The Windows phone has been out for over a year now and yet month after month, the sales numbers indicate the platform not gaining positive traction with consumers in terms of market share. With the release of the Mango update, stories are now pouring in of tech bloggers and Microsoft critics praising the OS with the latest being Robert X Cringely.
Month after month we wonder, what will it take for the average consumer to give the OS a chance? Will it be new phones with LTE or dual core processors? Will it be the return of Nokia to the US? Microsoft has a huge perception bias against them as this ZDNet article perfectly illustrates with Bing (but can applied to most its other products as well) Who or what will be the hero that will come down and lead Windows phone to victory?
A few months ago, I wrote a post on what I thought Microsoft needed to do in order to remain competitive with the then yet unannounced iPhone 4S and Android Ice Cream Sandwich. Five months later. I think the main problems still persist. The carriers (where a majority consumer purchase their phones) are still not pushing the OS or at least presenting it in a favorable light. The advertising is virtually non existent though Nokia seems to be doing a great job in Europe. In the US, Iâ€™m quite puzzled by Microsoft spending a bulk of the prime time advertising Windows 7, an OS which already gained traction in the market and sold hundreds of millions of licenses thereby needs no help, while giving a cursory mention to fledgling mobile OS. Yes, there are some ads from the carriers, but you will notice that they are mainly focused on selling the hardware and not the OS.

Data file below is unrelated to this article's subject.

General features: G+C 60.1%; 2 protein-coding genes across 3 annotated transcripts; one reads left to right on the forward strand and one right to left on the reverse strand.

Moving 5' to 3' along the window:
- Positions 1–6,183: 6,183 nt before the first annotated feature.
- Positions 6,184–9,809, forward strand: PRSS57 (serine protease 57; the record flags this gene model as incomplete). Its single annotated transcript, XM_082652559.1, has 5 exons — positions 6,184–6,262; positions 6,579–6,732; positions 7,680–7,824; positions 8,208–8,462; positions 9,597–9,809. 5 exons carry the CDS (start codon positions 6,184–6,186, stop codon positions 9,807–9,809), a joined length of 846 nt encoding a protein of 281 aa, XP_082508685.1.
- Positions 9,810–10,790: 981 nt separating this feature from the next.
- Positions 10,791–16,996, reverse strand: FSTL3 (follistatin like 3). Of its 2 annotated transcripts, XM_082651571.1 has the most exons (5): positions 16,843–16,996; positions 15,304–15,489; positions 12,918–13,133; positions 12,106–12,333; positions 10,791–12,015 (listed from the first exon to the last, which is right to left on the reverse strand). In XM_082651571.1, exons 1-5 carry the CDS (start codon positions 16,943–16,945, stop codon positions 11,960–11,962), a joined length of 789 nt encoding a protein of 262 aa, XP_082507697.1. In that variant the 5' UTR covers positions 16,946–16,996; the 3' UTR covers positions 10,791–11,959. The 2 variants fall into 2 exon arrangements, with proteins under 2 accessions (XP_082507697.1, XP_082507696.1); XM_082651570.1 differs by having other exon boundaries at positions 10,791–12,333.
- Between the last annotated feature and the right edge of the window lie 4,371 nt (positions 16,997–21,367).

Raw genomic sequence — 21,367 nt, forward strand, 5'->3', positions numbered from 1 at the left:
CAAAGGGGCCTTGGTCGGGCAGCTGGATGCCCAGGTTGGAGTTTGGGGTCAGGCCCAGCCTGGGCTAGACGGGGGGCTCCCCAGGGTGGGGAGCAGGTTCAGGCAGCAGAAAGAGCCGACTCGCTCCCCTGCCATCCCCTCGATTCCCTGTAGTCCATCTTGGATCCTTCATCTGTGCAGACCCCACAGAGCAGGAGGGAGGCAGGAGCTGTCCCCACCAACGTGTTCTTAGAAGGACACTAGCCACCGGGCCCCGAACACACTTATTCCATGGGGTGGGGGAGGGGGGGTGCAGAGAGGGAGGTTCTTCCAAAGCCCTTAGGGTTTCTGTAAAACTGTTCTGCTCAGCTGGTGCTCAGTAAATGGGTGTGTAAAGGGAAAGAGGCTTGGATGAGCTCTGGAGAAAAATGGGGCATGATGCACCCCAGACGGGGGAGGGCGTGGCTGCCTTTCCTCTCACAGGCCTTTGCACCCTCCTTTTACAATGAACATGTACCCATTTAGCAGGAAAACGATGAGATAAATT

Where is Microsoftâ€™s sustained â€œDroid Doesâ€ like campaign that vaulted Android into the mainstream? If they only could bring themselves to embark on an product promotion that focuses on the integration found in the people hub with Facebook and twitter, messaging hub with voice and seamless switching between, SMS, Facebook chat and Messenger, Pictures, Calendar and Email with linked inboxes, Bing with Local Scout, Vision and Audio, Xbox live Office and the Zune hub. Just show the ads with a phone and a feature in action. No cheesy gimmicks. Deemphasize apps because the OSâ€™s strength is getting helping the user to accomplish tasks as efficiently as possible without having to think what app they need to use.
What will it take to get Windows Phone over the hump? Six months from now, do you guys think weâ€™ll still be having this discussion on what Microsoft needs to do to gain market share? Are we still going to be waiting for a hero, perhaps Windows Phone 8?